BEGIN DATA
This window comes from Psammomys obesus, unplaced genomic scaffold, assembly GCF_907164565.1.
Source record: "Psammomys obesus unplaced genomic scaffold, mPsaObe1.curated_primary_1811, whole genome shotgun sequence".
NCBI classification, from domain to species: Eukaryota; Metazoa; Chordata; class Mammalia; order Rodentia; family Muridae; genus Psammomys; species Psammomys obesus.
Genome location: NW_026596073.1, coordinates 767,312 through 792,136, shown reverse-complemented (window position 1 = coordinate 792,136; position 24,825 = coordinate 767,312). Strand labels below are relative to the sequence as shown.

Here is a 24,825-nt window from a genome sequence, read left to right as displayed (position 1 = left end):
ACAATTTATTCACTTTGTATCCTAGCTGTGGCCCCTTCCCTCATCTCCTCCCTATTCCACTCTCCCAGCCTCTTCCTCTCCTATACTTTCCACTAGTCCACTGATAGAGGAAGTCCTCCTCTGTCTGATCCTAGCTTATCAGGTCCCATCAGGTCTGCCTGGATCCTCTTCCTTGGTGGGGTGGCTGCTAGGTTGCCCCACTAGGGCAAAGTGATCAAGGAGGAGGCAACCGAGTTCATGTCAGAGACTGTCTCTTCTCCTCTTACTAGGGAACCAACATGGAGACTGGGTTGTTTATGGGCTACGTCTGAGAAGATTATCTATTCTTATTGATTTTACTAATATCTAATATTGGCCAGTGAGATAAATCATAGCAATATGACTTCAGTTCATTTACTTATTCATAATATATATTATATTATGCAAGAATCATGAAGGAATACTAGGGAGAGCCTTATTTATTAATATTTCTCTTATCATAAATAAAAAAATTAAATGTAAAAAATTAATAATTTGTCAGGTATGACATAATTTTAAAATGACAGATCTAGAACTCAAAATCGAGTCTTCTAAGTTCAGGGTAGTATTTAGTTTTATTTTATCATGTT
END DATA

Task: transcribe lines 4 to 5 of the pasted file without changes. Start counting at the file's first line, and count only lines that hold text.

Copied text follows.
Genome location: NW_026596073.1, coordinates 767,312 through 792,136, shown reverse-complemented (window position 1 = coordinate 792,136; position 24,825 = coordinate 767,312). Strand labels below are relative to the sequence as shown.

Here is a 24,825-nt window from a genome sequence, read left to right as displayed (position 1 = left end):